The straw that might break the camel’s back: exploring the link between COVID-19 and antibiotic resistance in low- and middle-income countries
Testing for antimicrobial resistance (photo credit: Will Crowne/ DFID).
Written by Arshnee Moodley and Ekta Patel
With over two million people infected with the novel severe acute respiratory syndrome coronavirus 2 (SARS-CoV-2) and almost half of the world’s population under lockdown, the effects of the coronavirus disease (COVID-19), which is caused by SARS-CoV-2, on our global community have been immediate and profound. Many countries are scrambling to source crucial medical supplies, hospitals are battling to cope with the high admissions of thousands of patients and critical healthcare systems are stretched beyond their capacities. This pandemic has called on all governments, international organizations, the private sector and the public to play a role in its containment.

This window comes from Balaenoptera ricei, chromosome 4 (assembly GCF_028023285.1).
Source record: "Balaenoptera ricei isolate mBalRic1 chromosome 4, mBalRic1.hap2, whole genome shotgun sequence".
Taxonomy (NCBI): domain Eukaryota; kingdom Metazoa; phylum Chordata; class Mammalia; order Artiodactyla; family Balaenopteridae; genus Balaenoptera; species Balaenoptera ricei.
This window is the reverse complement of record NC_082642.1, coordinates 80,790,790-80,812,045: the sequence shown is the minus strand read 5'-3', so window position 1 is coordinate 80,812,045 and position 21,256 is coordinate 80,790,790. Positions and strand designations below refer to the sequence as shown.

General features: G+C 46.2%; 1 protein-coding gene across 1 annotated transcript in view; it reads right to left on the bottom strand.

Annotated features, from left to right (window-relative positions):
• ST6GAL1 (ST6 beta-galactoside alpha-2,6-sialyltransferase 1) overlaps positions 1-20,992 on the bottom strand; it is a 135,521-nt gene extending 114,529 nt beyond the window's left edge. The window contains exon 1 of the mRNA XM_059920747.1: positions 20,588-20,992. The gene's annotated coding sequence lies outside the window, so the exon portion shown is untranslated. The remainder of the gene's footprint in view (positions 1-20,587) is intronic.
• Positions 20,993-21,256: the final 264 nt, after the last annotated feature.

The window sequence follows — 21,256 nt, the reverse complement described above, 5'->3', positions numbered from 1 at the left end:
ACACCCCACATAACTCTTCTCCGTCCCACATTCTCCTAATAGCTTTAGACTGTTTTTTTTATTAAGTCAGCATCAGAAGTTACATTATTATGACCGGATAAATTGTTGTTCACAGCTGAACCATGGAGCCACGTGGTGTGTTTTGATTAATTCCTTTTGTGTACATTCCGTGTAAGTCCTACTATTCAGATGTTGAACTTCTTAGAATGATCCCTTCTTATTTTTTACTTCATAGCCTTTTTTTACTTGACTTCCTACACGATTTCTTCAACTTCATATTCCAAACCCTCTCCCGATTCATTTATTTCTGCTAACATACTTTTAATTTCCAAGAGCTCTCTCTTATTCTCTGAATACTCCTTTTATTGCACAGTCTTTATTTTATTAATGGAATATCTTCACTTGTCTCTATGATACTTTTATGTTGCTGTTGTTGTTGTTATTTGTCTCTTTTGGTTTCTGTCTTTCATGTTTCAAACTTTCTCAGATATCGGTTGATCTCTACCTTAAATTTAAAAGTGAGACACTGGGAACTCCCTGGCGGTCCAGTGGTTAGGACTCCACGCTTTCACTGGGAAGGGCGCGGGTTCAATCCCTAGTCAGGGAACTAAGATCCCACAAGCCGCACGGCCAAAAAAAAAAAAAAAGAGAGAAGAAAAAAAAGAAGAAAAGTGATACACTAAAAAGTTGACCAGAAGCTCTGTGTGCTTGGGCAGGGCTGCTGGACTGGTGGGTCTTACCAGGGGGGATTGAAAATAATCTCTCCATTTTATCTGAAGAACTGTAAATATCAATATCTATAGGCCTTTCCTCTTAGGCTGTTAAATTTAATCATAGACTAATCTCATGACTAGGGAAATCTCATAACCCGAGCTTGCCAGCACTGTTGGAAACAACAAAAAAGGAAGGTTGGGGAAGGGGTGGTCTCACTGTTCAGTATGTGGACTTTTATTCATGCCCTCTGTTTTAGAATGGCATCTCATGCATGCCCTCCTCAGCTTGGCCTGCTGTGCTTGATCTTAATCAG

While the number of COVID-19 infections in Africa does not rival those seen in Europe or America, they are gradually increasing and so is the fear of the impact this infection may have on the continent’s low- and middle-income countries (LMICs). According to the World Bank, nearly 645 million people live in the rural areas in sub-Saharan Africa. Three quarters of this population lack the facilities at home to wash their hands with soap and water, which is one of the key measures of preventing infection and spread of SARS-CoV-2. Moreover, many people in LMICs are already battling malnutrition and other endemic infectious diseases, which raises the question of how they will cope with the COVID-19 pandemic.